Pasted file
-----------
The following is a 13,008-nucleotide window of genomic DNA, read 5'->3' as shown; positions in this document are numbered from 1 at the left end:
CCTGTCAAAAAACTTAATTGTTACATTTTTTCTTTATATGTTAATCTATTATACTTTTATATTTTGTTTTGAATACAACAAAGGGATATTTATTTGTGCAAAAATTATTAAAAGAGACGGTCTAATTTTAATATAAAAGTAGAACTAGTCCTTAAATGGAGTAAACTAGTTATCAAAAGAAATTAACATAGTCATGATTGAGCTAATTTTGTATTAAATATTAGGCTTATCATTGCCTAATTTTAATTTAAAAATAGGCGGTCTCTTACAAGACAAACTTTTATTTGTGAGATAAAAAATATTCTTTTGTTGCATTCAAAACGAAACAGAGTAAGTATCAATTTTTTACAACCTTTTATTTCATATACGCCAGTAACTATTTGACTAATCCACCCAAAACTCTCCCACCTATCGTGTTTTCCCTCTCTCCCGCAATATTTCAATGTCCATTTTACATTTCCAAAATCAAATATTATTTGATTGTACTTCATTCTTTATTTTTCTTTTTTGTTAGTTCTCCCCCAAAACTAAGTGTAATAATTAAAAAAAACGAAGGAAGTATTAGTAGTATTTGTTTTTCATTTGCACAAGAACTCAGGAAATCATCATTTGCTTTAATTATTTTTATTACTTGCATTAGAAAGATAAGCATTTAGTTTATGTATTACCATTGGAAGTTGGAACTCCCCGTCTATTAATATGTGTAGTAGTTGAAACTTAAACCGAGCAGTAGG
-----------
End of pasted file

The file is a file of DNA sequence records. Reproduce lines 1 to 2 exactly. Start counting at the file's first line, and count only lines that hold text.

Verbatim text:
The following is a 13,008-nucleotide window of genomic DNA, read 5'->3' as shown; positions in this document are numbered from 1 at the left end:
CCTGTCAAAAAACTTAATTGTTACATTTTTTCTTTATATGTTAATCTATTATACTTTTATATTTTGTTTTGAATACAACAAAGGGATATTTATTTGTGCAAAAATTATTAAAAGAGACGGTCTAATTTTAATATAAAAGTAGAACTAGTCCTTAAATGGAGTAAACTAGTTATCAAAAGAAATTAACATAGTCATGATTGAGCTAATTTTGTATTAAATATTAGGCTTATCATTGCCTAATTTTAATTTAAAAATAGGCGGTCTCTTACAAGACAAACTTTTATTTGTGAGATAAAAAATATTCTTTTGTTGCATTCAAAACGAAACAGAGTAAGTATCAATTTTTTACAACCTTTTATTTCATATACGCCAGTAACTATTTGACTAATCCACCCAAAACTCTCCCACCTATCGTGTTTTCCCTCTCTCCCGCAATATTTCAATGTCCATTTTACATTTCCAAAATCAAATATTATTTGATTGTACTTCATTCTTTATTTTTCTTTTTTGTTAGTTCTCCCCCAAAACTAAGTGTAATAATTAAAAAAAACGAAGGAAGTATTAGTAGTATTTGTTTTTCATTTGCACAAGAACTCAGGAAATCATCATTTGCTTTAATTATTTTTATTACTTGCATTAGAAAGATAAGCATTTAGTTTATGTATTACCATTGGAAGTTGGAACTCCCCGTCTATTAATATGTGTAGTAGTTGAAACTTAAACCGAGCAGTAGG